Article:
10 postage stamps that will whisk you back to your childhood

UK 2017 Classic Toys 1st Stickle Bricks stamp(…Or someone’s childhood. Someone British.)

Ever been suddenly reminded of something that was once an everyday part of your life, but somewhere along the way, it wasn’t anymore, and you think, ‘I haven’t thought of that in YEARS!’?

For me, it was last Tuesday, when this stamp crossed my radar. First reaction: “STICKLE BRICKS!” These joyfully-colored, spiky, plastic building blocks were a regular feature of the bedroom floor in my childhood home. But indeed, I hadn’t thought of them in years.

Second reaction: “I didn’t know they were called Stickle Bricks. How about that.”

And then came the question. What the fuck are Stickle Bricks doing on a postage stamp? I had to know more.

Classic Toys

It turns out this was one of ten stamps released by the UK’s Royal Mail in August 2017 to lionize that nation’s Classic Toys. The featured toys vary in vintage but skew old – even the ones I fondly recall were hand-me-downs from an earlier generation. I suspect they didn’t all travel abroad (you mean nothing to me, ‘Merrythought Bear’. You’re cuddleable though, in a lamearse teddy bear Halloween costume kind of way).

The sumptuous photography and in-period designs instantly transport you to a relatively recent bygone age . According to a glimpse behind the scenes in Design Week,  designers Interabang sourced original versions of the toys, and in many cases used the contemporaneous packaging as inspiration for the stamp design. It shows.

(Interabang were also behind the Royal Mail’s Star Wars stamps, featured on this blog in 2015, and very recently updated with a Droids and Aliens issue.)

A blast in the past

Stickle Bricks, it turned out, weren’t the only delight awaiting me. Spirograph was another early influence in my life. (A little too early, to be honest. As any fellow kiddie Spirograph user would understand, it took me a few years to master the skill of keeping the pens in the tiny holes and keeping the cog wheels tracking around each other. My beautiful geometric designs were regularly scarred with lightning bolts of rainbow-colored failure, as my young mouth searched for swear words I had yet to learn.)

There’s a subtle touch that I love on this stamp: the tiny flecks of white on the blue background. Perhaps from a photo of the original box, perhaps added later, but in either case, how beautifully they evoke the cardboard boxiness of the era, the colours slowly wearing as they scrape against the Twister and Connect 4 boxes in the cupboard.

Fuzzy-felt is in there too, stoking vague memories of 1980s kindergarten. And that Sindy doll looks suspiciously familiar, though we were never acquainted by name.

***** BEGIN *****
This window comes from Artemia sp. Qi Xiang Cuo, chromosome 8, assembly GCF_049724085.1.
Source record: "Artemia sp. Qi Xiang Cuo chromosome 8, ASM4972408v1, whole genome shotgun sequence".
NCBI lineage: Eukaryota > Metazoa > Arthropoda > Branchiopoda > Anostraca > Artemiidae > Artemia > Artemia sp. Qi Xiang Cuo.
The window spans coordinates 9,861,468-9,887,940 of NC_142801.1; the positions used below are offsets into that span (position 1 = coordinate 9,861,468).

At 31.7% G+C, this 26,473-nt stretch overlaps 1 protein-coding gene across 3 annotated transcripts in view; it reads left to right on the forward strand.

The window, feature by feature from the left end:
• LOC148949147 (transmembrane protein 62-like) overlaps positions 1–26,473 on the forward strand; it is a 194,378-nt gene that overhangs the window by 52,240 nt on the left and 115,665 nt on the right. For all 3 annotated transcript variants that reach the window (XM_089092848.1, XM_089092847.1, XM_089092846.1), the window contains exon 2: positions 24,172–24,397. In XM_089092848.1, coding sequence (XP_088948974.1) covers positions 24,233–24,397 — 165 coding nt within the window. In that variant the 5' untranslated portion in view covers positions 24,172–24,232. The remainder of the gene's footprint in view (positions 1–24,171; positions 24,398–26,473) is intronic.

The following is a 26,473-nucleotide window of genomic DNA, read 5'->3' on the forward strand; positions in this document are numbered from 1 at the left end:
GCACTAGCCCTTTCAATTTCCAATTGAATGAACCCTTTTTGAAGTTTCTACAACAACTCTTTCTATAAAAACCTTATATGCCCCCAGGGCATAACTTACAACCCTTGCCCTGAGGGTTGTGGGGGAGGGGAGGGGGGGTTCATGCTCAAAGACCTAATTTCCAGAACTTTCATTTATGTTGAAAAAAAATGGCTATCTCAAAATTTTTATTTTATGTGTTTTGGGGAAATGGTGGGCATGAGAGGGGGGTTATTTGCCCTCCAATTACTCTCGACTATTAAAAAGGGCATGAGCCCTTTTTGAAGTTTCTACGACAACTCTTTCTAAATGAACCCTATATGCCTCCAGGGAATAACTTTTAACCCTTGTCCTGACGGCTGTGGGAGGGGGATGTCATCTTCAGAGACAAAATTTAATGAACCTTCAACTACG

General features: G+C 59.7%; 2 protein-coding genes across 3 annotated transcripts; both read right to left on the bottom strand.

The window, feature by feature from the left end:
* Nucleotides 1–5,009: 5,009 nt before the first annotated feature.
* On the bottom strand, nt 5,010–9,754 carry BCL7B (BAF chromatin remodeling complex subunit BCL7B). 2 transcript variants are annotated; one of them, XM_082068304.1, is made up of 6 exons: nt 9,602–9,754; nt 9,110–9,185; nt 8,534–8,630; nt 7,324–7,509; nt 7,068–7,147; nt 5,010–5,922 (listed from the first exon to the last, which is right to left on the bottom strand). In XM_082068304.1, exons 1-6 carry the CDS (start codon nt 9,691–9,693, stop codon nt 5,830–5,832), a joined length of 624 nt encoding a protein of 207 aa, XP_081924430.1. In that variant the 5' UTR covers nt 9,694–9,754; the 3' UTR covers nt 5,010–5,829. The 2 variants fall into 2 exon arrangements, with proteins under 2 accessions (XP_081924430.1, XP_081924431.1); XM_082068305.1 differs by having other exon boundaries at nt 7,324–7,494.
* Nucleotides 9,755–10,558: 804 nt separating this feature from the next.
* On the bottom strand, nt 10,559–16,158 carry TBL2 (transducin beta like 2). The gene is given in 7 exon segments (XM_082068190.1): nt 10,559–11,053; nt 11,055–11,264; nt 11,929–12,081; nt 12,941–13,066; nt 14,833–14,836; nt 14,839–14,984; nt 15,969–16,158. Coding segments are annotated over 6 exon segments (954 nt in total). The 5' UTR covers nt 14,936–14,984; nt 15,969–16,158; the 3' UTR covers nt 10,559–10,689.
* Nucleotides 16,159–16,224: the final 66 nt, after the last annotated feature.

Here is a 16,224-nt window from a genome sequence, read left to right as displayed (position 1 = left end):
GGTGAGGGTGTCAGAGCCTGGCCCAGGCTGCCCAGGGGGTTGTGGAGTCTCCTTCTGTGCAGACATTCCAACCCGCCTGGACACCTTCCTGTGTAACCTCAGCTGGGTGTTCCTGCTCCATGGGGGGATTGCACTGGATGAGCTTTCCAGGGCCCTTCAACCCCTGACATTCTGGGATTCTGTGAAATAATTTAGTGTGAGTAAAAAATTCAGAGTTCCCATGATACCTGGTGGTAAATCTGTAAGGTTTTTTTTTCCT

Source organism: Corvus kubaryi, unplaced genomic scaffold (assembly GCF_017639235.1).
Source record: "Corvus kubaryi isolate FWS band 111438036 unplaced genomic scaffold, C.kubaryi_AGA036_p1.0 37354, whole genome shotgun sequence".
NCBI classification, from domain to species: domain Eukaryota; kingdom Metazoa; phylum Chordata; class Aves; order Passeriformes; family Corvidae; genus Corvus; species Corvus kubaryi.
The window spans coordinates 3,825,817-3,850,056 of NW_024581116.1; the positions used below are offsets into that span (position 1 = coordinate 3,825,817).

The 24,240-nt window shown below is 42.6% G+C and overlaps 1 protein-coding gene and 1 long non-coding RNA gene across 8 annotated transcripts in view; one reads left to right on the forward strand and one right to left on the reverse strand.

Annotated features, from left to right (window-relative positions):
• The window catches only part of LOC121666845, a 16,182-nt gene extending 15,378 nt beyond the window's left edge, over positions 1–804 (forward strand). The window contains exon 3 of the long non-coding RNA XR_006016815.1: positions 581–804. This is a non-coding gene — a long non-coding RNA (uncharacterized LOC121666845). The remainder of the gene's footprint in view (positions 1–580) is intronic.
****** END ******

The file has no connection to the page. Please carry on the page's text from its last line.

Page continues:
But the best was yet to come. Ahem:

UK 2017 Classic Toys 1st Spacehopper stamp



Regular readers would have seen me delight in the Royal Mail’s willingness to embrace pop culture in the past. This specific stamp tops the lot.

Nuts and bolts

Did you know the face on a Spacehopper is meant to be that of a kangaroo? Even as an Australian, I never realised that. It makes perfect sense, of course – in Australia, we make children practice on Spacehoopers before they are given a licence to ride a full-size kangaroo.

UK 2017 Classic Toys 1st Meccano stampI learned a few other things from exploring this issue. I didn’t know Frank ‘my Dad’s old model railway’ Hornby was the same guy who invented Meccano almosty twenty years prior. And Meccano has retained the spacing between its perforations and the 5/32 thread on its nuts and bolts throughout its history, so modern sets can be used in conjunction with kits released over a hundred years ago. This is a remarkable commitment to the product, and one that would be more widely appreciated if kids hadn’t all switched to Lego by the 1970s.

So it’s a massive Respect from me for this issue. Congrats to Interabang for the design, John Ross for the beautiful photography, and children from around the world without whom these toys would never have become the classics they are. Well done, me.

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It’s a gas gas gas!

Australia 2015 70c Signs Of The Times Skipping Girl Vinegar

Hello readers! No, I’m not dead. As my laborious day-job contract draws to a close, I’ll pick up where I left off and get back to slagging off stamps and stamp collectors. Only, I can’t right now, because some of Australia Post’s current and soon-to-come issues have me absolutely purring…

Take this Signs of the Times issue that lit me right up on September 1.

Australia 2015 Signs of the Times set

Aussie Post has touched me in the special spot with this tribute to the art of commercial neon. Not only do I love neon art – especially retro-style – but when I was a child, the long drive home from my grandparents’ house was often briefly illuminated by a swing past Melbourne’s Skipping Girl Vinegar sign. I still love catching sight of her jumping her rope, this much-loved icon adored by all despite the fact that she’s a monstrous zombie child with glowing alien eyes and vinegar for blood. Continue reading

Vintage-loving hipsters can eat my shorts


Have you seen that scene in The Simpsons where the family discovers that Bart has a stamp collection? I can’t find the video online, so here’s the scene as found on Wikiquote.

The Simpsons stamp collection quote(If you can find a link to an embeddable video, Punk will love you forever.)

This is what it’s like hanging out with certain of my uber-cool hipster friends. In their hands, the hobby that brings me friends around the world, money on the side and virtual immunity from dementia becomes fodder for mockery.

Yet when my friends aren’t working in their made-up jobs for startups that will collapse next week, they’re all about Vintage. They shave their armpits using heritage methods Continue reading